I knew what was coming. Anyone who knew this course knew what to expect and probably just wanted to get this bit out of the way. It’s a long steep twisting climb up Gatesgarth Path and as I glanced up and then behind me back down I could see the slumped- postured steady hike of the runners and they battled the incline. It wasn’t to be run, but a purposeful hike, at times with hands on knees, eyes gazed solely at the patch of ground in front.

About now I was struggling with stomach issues. I was bloated with sloshing water in my stomach and feeling sick. I knew it was the heat that was getting to me making me unable to get anymore liquid or calories in with them coming straight back up however the problem I was trying to solve was whether I was feeling this way because I was dehydrated, lacking salts or in fact too hydrated?? My mind struggled to decide on the back course of action to claw my stomach back to normality (and in fact prevent my race from finishing early!) I decided if in doubt, just leave it be- better to be a little more dehydrated for a while than the opposite!

On I went, relief at finally reaching the top. I didn’t even turn back to see how far I had come and look at those still climbing, I was too focused on getting back down and onwards to Sadgill.

The decent was sharp but my quads, strengthened from my race in Chamonix seemed to hold up well and before I knew it I was running smoothly and solidly on to Kentmere and the next wonderful pit stop.

However, I was still struggling with my stomach, whenever I tried to up the pace my stomach stabbed with aches and pains. The cramps were bad but I just hoped they would ease soon as I sipped mouthfuls of water bit by bit. I also managed to roll my ankle here, a momentary lapse of concentration which led to some hobbling.

Kentmere village is a quant village tucked up against two mountain sides. Anyone who has driven to it also knows it takes an age to get to making it a quiet and serene town.


The check point was utterly delightful, manned by a great morale boosting team who catered for everything I needed. Bottles refilled- check, bag full of sweets and nuts to take away?- check and a banana to boot. The even had a smoothly maker for runners so you could request what fruit you wanted and get your own smoothie made! Tempting yes but I was cautious of my delicate stomach.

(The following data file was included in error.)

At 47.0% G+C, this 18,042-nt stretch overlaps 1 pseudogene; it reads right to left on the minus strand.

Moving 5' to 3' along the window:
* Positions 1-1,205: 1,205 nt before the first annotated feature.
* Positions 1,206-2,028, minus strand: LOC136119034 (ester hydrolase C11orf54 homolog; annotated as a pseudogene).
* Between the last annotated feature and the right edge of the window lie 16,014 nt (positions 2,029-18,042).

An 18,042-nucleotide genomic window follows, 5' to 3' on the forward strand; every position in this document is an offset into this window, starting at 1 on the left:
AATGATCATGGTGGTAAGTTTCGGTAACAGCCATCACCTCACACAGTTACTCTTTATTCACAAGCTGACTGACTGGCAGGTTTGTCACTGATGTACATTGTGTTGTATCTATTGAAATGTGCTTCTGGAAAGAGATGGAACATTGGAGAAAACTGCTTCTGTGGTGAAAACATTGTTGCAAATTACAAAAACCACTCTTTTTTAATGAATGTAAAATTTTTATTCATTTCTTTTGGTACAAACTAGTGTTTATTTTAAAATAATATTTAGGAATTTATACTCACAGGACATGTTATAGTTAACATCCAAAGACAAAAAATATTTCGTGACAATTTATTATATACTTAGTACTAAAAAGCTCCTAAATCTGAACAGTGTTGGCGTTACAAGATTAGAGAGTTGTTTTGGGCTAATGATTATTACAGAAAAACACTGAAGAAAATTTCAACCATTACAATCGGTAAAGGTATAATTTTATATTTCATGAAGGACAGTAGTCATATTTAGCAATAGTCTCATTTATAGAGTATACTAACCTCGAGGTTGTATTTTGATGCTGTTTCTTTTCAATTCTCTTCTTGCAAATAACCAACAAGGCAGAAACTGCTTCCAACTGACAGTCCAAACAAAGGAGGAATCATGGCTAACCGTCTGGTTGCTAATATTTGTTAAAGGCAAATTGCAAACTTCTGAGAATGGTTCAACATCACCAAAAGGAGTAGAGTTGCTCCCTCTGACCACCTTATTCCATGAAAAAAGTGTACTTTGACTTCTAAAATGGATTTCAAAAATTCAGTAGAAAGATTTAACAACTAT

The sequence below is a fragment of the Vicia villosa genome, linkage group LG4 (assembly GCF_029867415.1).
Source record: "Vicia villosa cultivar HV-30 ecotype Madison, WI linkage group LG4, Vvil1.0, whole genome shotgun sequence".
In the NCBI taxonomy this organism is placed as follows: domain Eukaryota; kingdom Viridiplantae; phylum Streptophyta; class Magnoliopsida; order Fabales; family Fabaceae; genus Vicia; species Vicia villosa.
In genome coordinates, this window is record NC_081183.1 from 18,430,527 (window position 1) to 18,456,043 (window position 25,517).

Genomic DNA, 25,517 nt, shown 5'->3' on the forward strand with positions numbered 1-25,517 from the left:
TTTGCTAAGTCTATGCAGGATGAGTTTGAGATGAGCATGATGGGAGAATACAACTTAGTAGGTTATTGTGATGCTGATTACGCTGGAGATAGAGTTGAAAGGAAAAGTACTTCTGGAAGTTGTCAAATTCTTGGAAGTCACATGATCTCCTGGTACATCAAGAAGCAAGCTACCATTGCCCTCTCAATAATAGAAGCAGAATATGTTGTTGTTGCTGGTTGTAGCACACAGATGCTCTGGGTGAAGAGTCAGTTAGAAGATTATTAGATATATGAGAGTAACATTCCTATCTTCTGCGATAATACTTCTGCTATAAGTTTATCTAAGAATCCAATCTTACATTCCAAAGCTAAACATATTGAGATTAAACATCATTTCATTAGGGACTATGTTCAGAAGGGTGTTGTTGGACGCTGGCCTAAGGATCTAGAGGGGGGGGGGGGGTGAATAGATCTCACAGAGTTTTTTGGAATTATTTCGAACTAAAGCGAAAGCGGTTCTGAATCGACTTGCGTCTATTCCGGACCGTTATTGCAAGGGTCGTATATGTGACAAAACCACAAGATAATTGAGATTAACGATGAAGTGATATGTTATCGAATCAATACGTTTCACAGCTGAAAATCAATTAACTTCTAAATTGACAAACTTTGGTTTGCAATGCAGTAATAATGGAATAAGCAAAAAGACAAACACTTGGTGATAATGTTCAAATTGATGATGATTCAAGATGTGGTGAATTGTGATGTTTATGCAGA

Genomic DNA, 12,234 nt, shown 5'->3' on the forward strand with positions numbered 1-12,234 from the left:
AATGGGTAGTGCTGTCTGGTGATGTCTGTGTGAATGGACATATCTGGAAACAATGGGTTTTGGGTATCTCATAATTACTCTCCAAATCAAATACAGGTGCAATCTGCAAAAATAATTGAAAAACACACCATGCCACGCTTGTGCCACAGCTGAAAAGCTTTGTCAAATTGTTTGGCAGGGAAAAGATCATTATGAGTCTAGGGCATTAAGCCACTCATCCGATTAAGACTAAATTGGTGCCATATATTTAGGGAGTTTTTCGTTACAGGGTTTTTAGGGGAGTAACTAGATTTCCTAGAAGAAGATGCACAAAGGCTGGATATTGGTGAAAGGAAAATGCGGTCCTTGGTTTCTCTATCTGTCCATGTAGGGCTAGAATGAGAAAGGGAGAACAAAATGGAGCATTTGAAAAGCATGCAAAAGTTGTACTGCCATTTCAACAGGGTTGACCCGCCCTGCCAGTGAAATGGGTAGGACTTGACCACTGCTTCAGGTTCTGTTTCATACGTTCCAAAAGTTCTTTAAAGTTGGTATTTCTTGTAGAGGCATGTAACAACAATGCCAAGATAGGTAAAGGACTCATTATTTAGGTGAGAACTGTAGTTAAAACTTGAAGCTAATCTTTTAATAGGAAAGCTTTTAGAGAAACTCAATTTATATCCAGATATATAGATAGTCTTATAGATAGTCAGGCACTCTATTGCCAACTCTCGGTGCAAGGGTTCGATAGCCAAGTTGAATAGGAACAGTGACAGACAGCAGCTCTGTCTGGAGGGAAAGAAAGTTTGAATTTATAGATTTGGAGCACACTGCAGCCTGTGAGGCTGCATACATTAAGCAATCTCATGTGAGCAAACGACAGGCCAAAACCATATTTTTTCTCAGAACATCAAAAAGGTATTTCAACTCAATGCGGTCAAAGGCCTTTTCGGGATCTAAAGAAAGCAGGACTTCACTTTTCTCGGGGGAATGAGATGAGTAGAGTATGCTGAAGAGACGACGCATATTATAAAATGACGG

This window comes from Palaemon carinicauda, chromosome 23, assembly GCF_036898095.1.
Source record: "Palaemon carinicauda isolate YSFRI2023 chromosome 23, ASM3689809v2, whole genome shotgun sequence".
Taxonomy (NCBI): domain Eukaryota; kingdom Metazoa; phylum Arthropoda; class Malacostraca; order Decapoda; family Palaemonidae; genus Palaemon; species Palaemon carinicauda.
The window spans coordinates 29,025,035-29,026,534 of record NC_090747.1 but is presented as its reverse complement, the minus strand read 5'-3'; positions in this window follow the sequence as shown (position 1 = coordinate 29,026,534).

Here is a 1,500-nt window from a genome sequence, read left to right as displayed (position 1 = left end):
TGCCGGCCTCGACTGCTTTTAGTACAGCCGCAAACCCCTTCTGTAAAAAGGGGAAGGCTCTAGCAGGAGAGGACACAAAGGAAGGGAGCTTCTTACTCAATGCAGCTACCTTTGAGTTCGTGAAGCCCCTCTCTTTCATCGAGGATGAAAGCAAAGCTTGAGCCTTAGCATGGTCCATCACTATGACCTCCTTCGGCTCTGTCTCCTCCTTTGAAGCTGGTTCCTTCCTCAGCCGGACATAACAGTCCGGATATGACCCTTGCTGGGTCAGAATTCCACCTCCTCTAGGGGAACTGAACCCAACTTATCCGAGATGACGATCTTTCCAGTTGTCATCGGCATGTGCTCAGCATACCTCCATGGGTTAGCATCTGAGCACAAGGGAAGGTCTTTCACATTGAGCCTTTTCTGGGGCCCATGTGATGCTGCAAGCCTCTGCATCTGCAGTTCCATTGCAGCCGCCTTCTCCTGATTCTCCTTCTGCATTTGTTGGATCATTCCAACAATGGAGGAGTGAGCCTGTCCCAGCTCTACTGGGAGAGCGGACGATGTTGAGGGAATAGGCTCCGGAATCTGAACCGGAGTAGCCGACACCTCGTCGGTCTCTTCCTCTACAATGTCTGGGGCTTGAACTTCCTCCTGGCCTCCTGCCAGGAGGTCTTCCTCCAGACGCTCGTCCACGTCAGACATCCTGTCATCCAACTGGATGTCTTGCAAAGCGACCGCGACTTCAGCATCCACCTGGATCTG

Next up was the last major climb risng out of Kentmere towards Troutbeck Village after a sharp decent over a slate ridden path. It was here I caught my ankle with a sharp piece of algae causing me to scream in pain clutching my ankle watching blood ooze out. That stuff is sharp! I wasn’t so much bothered by the blood but whether I had damaged my ankle. Seeming to be working fine I ran on ignoring the sting of my foot.

All I was doing now was counting down the miles until Ambleside, the next major check point but also the next point I would see my crew.

Running down past the forest into town I was suddenly hit by the noise of it all. The peaceful paths through countryside and woodland were now replaced by roads and people. It awoke my senses and my excitement built as I received such a welcome. The streets were littered with people clapping me past and shouting encouragement. These weren’t just supporters, they were random locals. Their support was so warm I was incredibly touched. It boosted my spirits and my pace as I sped towards the check point.